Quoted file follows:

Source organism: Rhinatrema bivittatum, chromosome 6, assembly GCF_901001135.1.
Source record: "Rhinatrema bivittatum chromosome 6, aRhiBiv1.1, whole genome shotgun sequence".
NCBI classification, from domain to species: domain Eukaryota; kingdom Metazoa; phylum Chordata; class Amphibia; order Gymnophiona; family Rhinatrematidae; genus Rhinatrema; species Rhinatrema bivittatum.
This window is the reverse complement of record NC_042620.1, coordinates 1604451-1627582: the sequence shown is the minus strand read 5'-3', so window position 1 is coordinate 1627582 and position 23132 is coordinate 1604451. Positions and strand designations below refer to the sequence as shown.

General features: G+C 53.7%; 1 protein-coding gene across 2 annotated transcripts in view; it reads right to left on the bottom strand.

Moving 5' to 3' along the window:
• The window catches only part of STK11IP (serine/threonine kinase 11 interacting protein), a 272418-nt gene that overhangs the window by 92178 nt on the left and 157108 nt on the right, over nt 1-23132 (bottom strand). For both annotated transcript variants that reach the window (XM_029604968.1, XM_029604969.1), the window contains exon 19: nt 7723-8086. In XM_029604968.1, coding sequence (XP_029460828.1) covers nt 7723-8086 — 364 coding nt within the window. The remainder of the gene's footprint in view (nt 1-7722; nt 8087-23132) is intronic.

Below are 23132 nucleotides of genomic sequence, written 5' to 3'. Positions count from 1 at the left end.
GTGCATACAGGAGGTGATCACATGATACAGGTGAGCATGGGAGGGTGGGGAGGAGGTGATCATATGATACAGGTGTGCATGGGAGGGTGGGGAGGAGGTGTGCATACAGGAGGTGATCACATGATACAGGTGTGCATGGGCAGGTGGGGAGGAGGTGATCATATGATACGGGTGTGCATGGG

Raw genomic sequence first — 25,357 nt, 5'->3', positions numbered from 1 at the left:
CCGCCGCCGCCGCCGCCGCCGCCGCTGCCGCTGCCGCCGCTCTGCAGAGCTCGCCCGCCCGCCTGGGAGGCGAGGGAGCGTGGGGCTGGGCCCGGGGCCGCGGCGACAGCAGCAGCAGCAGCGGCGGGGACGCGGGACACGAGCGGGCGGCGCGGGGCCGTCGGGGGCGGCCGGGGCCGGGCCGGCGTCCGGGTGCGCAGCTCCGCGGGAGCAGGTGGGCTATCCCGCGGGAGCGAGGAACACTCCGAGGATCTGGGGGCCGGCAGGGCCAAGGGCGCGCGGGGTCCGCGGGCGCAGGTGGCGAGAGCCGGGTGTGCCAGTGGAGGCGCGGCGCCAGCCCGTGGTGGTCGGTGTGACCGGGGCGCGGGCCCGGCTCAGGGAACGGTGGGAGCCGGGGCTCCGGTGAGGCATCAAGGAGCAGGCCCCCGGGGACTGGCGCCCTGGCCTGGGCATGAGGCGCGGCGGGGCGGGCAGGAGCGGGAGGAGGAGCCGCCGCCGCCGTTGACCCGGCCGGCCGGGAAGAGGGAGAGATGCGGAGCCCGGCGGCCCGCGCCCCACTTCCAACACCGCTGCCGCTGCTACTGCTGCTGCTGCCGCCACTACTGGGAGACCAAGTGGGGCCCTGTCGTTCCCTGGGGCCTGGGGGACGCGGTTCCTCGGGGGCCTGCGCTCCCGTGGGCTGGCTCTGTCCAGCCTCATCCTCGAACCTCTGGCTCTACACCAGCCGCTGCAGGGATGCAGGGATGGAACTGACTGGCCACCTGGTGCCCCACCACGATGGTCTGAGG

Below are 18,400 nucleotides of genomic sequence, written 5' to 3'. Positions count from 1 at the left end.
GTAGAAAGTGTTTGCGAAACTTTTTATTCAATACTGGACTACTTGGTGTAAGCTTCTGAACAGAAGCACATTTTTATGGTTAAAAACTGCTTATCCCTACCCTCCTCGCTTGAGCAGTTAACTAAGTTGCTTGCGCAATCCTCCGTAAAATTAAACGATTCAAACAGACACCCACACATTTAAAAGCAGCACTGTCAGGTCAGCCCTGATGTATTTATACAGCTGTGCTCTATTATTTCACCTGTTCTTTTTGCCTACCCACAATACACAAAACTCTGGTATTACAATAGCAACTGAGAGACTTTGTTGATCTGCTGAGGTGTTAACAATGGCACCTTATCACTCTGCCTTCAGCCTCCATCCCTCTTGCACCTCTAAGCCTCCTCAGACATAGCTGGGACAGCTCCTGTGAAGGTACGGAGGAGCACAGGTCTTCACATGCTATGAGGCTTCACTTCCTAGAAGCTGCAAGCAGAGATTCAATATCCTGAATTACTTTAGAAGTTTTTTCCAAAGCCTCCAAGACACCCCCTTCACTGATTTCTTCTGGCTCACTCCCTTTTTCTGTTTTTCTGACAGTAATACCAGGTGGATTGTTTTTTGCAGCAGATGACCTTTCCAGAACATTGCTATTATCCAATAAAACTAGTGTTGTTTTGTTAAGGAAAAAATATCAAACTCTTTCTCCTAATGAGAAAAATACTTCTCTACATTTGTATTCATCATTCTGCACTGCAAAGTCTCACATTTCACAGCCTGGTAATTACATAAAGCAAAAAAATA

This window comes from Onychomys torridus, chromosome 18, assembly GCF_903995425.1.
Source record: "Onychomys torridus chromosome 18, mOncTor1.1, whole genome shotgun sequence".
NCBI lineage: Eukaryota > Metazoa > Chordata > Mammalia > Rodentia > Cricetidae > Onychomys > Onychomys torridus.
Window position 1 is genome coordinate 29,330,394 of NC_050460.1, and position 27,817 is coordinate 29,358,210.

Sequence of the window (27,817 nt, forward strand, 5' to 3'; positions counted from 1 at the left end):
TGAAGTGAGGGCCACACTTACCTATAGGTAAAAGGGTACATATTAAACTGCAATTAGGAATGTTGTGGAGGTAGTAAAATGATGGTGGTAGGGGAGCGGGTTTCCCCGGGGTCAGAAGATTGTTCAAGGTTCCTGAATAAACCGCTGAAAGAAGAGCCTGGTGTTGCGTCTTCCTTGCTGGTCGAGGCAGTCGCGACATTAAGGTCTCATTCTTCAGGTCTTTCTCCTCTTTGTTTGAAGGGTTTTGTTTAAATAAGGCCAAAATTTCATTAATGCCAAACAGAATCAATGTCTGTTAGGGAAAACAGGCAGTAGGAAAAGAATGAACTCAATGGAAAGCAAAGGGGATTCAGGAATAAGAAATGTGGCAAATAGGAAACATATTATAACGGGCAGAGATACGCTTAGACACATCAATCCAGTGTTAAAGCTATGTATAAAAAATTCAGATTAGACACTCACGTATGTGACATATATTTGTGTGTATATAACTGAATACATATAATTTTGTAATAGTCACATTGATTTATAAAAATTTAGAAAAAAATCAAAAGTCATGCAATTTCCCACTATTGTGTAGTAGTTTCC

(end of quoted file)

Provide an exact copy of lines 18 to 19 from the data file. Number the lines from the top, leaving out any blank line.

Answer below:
Sequence of the window (27,817 nt, forward strand, 5' to 3'; positions counted from 1 at the left end):
TGAAGTGAGGGCCACACTTACCTATAGGTAAAAGGGTACATATTAAACTGCAATTAGGAATGTTGTGGAGGTAGTAAAATGATGGTGGTAGGGGAGCGGGTTTCCCCGGGGTCAGAAGATTGTTCAAGGTTCCTGAATAAACCGCTGAAAGAAGAGCCTGGTGTTGCGTCTTCCTTGCTGGTCGAGGCAGTCGCGACATTAAGGTCTCATTCTTCAGGTCTTTCTCCTCTTTGTTTGAAGGGTTTTGTTTAAATAAGGCCAAAATTTCATTAATGCCAAACAGAATCAATGTCTGTTAGGGAAAACAGGCAGTAGGAAAAGAATGAACTCAATGGAAAGCAAAGGGGATTCAGGAATAAGAAATGTGGCAAATAGGAAACATATTATAACGGGCAGAGATACGCTTAGACACATCAATCCAGTGTTAAAGCTATGTATAAAAAATTCAGATTAGACACTCACGTATGTGACATATATTTGTGTGTATATAACTGAATACATATAATTTTGTAATAGTCACATTGATTTATAAAAATTTAGAAAAAAATCAAAAGTCATGCAATTTCCCACTATTGTGTAGTAGTTTCC